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Monday 8th April 2019
A group from Journeying set out for a short holiday in the Brecon Beacons In Wales. John Muir, the founder of the National Parks movement in the US, once said: "Keep close to Nature's heart and break clear away, once in a while, and climb a mountain or spend a week in the woods. Wash your spirit clean." This is what we did, camping in the heart of this beautiful national park.
The holiday had spectacular mountain scenery, waterfalls and secluded wooded valleys and the Holy Spirit was the theme. We followed the spiritual significance of water from the springs and lakes in the mountains down the fast owing streams to the famous waterfall country, which has the largest concentration of waterfalls anywhere in the UK.
We got out into the wild on our first day stopping to reflect beside a waterfall. Huw - the flying vicar - arrived on his motorbike ready to cook paella and soon had a glass of red wine in hand.
The next day rained and rained, so where better to go than to a waterfall you can walk behind where it doesn't matter if you get wet. A strange almost mystical wind blew behind the waterfall. It reminded us of what John of the Cross said in which the soul can become united to God and transformed in him, by drawing from within God a divine breath. When the rain finally subsided we climbed up to Llyn y Fan Fawr, where there was a panoramic view for miles across the highest peaks in southern Britain.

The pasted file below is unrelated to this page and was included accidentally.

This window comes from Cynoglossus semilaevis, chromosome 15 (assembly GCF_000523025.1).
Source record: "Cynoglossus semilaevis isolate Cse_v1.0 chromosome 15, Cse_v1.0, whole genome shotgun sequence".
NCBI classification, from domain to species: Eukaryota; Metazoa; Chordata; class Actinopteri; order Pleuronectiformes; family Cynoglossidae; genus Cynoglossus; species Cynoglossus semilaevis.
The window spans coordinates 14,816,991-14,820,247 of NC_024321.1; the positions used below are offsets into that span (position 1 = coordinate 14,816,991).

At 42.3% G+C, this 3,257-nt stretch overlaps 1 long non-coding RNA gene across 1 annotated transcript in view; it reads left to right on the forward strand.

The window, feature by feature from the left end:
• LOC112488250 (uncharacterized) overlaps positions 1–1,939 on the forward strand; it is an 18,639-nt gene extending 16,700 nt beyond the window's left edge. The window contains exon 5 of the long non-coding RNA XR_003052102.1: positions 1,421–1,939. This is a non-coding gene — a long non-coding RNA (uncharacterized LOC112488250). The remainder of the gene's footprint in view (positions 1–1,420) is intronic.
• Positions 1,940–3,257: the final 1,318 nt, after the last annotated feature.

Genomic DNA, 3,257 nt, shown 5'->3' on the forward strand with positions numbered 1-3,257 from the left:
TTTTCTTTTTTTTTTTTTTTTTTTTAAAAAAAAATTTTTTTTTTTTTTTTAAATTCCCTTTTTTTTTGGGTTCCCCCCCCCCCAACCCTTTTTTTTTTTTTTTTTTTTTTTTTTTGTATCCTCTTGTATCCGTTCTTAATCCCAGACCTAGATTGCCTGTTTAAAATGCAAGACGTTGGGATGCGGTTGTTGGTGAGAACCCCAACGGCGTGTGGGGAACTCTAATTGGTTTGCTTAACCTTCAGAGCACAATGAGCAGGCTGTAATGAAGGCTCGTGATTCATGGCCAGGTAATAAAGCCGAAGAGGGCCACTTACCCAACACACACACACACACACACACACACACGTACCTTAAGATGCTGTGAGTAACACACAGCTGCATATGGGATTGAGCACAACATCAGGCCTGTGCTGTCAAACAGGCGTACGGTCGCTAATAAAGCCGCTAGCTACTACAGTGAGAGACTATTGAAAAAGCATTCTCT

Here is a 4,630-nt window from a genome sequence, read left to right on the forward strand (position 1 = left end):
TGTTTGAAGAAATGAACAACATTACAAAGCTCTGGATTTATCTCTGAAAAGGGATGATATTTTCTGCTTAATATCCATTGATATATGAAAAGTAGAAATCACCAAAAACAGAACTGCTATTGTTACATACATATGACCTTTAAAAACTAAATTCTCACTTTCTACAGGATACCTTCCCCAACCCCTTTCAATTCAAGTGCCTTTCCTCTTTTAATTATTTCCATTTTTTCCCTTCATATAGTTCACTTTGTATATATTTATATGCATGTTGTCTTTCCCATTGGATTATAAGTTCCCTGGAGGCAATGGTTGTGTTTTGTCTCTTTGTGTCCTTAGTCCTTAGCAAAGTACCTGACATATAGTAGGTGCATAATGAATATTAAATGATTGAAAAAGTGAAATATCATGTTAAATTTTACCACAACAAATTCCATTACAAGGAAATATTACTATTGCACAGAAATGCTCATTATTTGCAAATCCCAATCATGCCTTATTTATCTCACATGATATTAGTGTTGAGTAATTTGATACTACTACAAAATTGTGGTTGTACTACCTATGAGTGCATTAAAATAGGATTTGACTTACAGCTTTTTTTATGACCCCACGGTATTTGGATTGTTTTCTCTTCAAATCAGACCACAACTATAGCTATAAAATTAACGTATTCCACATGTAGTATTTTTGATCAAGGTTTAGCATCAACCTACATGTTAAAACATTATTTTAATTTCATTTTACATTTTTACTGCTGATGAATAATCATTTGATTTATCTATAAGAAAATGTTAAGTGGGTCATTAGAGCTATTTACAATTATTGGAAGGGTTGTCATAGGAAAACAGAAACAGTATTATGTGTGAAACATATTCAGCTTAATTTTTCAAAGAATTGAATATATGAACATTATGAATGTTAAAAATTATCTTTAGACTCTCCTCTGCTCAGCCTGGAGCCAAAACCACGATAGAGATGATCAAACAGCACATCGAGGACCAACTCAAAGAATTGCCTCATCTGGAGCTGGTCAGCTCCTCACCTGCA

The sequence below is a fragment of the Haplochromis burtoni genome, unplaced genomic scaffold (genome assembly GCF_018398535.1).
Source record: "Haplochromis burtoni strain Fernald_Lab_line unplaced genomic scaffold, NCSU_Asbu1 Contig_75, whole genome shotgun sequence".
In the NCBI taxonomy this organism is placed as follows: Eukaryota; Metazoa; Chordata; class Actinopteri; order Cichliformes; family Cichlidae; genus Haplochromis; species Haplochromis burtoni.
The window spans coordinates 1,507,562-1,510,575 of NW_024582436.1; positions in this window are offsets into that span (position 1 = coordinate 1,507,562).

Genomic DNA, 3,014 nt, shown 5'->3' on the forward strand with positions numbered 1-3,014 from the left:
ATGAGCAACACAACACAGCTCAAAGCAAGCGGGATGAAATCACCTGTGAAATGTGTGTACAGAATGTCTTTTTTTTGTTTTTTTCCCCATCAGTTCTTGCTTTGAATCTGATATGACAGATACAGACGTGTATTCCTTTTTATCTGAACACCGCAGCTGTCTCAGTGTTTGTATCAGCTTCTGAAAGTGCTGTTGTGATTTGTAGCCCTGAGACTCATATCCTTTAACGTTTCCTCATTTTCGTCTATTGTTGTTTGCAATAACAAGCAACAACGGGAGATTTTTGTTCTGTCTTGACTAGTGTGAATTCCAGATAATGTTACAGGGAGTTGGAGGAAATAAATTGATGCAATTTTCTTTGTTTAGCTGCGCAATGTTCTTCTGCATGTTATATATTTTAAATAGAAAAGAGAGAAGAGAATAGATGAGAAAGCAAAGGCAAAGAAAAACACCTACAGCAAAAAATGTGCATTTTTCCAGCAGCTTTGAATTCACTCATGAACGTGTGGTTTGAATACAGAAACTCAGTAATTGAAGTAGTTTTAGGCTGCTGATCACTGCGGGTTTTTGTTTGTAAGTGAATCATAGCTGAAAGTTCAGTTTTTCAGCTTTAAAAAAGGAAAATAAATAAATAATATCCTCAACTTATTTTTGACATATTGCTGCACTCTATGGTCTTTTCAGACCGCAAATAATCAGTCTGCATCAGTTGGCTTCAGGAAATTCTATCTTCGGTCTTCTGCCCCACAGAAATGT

Our final day took us to Henrhyd waterfall. All the rain over the past few days made the flow incredibly powerful and loud. An apt end to a holiday all about water and the power of the Holy Spirit. "Let anyone who is thirsty come and drink the water of life, a free gift for those who desire it."
We were on a Journey toward contemplation. This is not self-centred navel gazing. Rather, as Thomas Merton puts it: "Contemplation is spiritual wonder. It is spontaneous awe at the sacredness of life, of being. It is a vivid realisation of the fact that life and being in us proceed from an invisible transcendent and infinitely abundant source. Contemplation is, above all, awareness of the reality of that source. It goes beyond reason and beyond simple faith." Following water from its source in the mountains was a fitting metaphor, and the trainee contemplatives went home wet but closer to God.